There has also been criticism that AI promotes biased results, based on the large, outdated datasets that are being used by some companies. For example, when one author entered the word “Girl” on Google Search, he noted that people of colour were completely absent from the results, and that the search results were based on pre-established datasets from when the company was predominantly composed of an all-white, male workforce. Racial bias is also a known issue on algorithmically programmed face-recognition software. In these cases, the end user is not in control of the results and are manipulated into seeing things that the company wants them to see, rather than results that are useful to them.
The solution: bridging the gap between UX and AI
Historically, the engineering teams that built algorithms and AI did not incorporate much user involvement or research into their processes, which in-turn, was unfavourable to a human-centred experience for the end user. AI’s boom in recent years, its integration into the products we use, and its influence on how people think now calls for a more human-centred approach. This will ensure that we, as users can trust AI, and that AI can uphold human values.
To achieve a more human-centred AI, researchers have suggested integrating UX processes into the development of AI technology. Their suggestion is to develop AI prototypes in parallel with focus groups and workshops involving end users, with rigorous and iterative user testing throughout. UX teams will then be able to compare results based on how users feel the AI prototype performs in terms of their usability, effectiveness and their trust in the AI system.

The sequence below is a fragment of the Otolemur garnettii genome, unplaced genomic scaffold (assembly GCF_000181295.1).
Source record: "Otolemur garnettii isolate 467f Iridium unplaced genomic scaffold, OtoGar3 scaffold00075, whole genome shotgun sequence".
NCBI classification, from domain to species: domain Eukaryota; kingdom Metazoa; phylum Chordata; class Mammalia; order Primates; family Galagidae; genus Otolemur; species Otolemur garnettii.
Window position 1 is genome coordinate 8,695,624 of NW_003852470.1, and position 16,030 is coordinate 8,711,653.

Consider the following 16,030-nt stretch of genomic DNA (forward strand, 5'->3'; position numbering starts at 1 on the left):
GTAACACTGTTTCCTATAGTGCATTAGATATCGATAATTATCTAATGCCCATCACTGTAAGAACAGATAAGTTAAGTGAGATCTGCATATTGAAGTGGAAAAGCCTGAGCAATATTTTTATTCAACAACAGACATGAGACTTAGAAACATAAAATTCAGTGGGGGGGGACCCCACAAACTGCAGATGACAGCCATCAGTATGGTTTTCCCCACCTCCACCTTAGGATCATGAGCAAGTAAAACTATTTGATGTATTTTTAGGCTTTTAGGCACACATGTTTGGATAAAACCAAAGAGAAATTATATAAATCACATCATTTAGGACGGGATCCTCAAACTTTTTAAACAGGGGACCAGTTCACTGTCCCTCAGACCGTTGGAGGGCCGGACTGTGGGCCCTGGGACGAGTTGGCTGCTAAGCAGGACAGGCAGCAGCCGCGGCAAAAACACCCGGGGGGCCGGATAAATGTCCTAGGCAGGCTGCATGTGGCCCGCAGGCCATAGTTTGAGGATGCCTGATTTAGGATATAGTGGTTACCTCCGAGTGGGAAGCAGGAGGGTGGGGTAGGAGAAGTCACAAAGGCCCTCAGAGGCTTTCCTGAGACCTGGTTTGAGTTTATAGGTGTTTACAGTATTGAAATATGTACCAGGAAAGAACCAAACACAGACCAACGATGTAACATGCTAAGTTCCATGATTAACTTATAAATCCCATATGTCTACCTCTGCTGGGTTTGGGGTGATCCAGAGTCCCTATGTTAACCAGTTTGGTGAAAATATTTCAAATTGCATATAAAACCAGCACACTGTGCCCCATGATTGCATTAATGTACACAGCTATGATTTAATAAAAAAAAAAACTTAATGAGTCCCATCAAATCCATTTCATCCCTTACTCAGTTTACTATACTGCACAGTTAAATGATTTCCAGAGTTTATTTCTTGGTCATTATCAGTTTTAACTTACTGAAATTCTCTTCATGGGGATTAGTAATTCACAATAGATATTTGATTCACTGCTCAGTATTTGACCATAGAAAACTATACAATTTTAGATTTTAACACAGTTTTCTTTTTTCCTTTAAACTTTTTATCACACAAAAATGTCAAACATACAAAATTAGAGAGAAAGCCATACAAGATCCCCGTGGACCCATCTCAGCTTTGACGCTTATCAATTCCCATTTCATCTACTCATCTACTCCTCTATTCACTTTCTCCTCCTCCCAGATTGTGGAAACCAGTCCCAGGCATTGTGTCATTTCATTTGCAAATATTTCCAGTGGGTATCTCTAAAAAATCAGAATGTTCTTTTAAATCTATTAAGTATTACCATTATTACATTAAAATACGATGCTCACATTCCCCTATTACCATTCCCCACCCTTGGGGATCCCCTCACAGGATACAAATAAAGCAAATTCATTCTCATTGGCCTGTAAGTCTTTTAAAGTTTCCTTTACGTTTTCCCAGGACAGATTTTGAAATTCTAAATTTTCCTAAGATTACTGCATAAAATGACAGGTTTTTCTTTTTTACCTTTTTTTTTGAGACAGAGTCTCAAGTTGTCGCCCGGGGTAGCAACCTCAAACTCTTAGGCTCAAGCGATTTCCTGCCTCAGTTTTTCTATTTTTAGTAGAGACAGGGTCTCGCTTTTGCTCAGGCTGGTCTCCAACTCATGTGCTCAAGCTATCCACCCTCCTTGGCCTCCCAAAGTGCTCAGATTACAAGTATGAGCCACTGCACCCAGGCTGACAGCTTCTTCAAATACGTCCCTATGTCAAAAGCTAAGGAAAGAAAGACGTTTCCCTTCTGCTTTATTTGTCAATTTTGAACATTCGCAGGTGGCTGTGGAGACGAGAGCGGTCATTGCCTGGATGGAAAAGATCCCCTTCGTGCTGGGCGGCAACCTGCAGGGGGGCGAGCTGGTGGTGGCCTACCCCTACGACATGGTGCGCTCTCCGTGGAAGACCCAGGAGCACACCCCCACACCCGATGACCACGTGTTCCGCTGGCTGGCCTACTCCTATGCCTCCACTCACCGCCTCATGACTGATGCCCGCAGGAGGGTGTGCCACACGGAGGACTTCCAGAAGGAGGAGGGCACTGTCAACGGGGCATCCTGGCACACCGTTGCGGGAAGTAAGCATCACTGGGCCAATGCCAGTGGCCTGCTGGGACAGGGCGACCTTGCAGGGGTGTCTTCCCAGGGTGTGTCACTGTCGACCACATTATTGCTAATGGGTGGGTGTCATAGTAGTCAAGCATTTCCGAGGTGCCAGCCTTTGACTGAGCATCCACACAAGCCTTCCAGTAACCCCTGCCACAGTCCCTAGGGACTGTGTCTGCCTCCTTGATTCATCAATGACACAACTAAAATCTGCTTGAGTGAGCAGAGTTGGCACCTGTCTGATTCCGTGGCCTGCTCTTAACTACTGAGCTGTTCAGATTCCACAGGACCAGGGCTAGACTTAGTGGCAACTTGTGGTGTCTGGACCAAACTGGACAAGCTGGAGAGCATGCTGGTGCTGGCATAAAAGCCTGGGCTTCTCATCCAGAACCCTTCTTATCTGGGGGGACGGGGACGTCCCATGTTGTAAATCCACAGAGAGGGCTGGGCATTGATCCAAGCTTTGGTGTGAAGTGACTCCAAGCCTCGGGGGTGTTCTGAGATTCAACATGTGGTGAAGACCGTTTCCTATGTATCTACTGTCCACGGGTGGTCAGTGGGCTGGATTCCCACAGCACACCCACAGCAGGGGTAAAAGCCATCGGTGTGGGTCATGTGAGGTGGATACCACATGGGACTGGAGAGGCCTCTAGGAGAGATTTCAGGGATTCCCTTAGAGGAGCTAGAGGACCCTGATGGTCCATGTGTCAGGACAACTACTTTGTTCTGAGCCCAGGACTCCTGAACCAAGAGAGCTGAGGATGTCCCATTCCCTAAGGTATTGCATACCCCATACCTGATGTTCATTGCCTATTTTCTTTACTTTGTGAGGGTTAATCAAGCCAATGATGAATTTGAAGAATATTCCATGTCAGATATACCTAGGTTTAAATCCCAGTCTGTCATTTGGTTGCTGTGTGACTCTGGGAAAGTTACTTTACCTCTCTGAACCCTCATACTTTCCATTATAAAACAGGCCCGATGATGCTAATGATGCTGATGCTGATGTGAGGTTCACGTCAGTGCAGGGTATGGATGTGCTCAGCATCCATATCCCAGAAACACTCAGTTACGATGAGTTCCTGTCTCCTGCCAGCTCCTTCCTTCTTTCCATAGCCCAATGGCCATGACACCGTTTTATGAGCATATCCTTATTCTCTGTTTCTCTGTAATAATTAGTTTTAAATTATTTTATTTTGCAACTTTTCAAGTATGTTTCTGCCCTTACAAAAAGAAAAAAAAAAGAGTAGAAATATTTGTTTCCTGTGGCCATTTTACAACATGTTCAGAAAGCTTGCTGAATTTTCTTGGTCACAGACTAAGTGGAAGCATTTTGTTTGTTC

They also suggest that UX teams should design “Why” statements into the user interface to clearly explain the AI-generated results on screen. This will ensure users have a level of control and are able to critically assess whether the AI generated information is relevant and trustworthy, providing a shift in the “computer is always right” paradigm that is present in many digital products. This is demonstrated by the team behind Google Flights who tell users what type of data is being used in their flight price predictions, to help users apply their own judgement of which price better suits their expectations. They also visualise AI generated results in easy-to-understand graphs, with each one explaining the level of confidence users should have in prices changing or staying the same. This example demonstrates that user research can guide the way AI is implemented into our digital products, to ensure users remain in control, whilst allowing AI to complement our lives rather than to overtake it.
Developing AI systems and embedding them into digital products in a human-centric way is key to providing a more reliable, trustworthy and ethical future relationship with AI. By merging user research, UX methodologies and AI development, we can give AI the opportunity not only to enhance and complement the way humans live and work, but to ensure it can be trusted and does not slip from our control.